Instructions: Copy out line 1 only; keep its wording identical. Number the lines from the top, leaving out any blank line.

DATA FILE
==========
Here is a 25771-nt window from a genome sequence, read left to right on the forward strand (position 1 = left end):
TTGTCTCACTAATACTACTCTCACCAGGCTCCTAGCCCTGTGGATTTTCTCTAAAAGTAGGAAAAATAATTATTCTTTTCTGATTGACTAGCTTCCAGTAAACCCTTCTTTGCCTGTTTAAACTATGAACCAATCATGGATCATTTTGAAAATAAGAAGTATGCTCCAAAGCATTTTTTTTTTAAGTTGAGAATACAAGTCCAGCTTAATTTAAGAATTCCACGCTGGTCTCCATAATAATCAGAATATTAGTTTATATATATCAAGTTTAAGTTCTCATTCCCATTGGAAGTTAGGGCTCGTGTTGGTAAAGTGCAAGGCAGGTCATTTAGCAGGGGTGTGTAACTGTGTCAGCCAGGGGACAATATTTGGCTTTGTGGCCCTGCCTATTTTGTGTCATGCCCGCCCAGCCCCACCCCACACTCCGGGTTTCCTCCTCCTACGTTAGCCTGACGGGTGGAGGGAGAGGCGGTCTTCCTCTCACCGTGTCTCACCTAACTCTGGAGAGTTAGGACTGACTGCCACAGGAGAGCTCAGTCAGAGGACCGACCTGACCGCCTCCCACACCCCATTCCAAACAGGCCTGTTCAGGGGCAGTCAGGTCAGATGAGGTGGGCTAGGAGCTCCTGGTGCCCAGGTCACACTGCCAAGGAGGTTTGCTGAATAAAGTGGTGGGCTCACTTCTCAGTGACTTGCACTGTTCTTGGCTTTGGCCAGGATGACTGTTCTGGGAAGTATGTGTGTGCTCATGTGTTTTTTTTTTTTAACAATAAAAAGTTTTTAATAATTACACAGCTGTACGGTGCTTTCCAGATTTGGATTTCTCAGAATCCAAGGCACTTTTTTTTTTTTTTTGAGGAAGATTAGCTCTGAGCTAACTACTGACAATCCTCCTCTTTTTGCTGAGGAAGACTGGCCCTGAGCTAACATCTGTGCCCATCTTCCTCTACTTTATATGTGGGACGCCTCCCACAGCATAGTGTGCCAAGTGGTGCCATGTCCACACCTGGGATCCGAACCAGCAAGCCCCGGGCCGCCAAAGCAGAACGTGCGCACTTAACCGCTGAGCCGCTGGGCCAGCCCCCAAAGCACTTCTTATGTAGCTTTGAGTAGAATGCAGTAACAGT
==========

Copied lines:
Here is a 25771-nt window from a genome sequence, read left to right on the forward strand (position 1 = left end):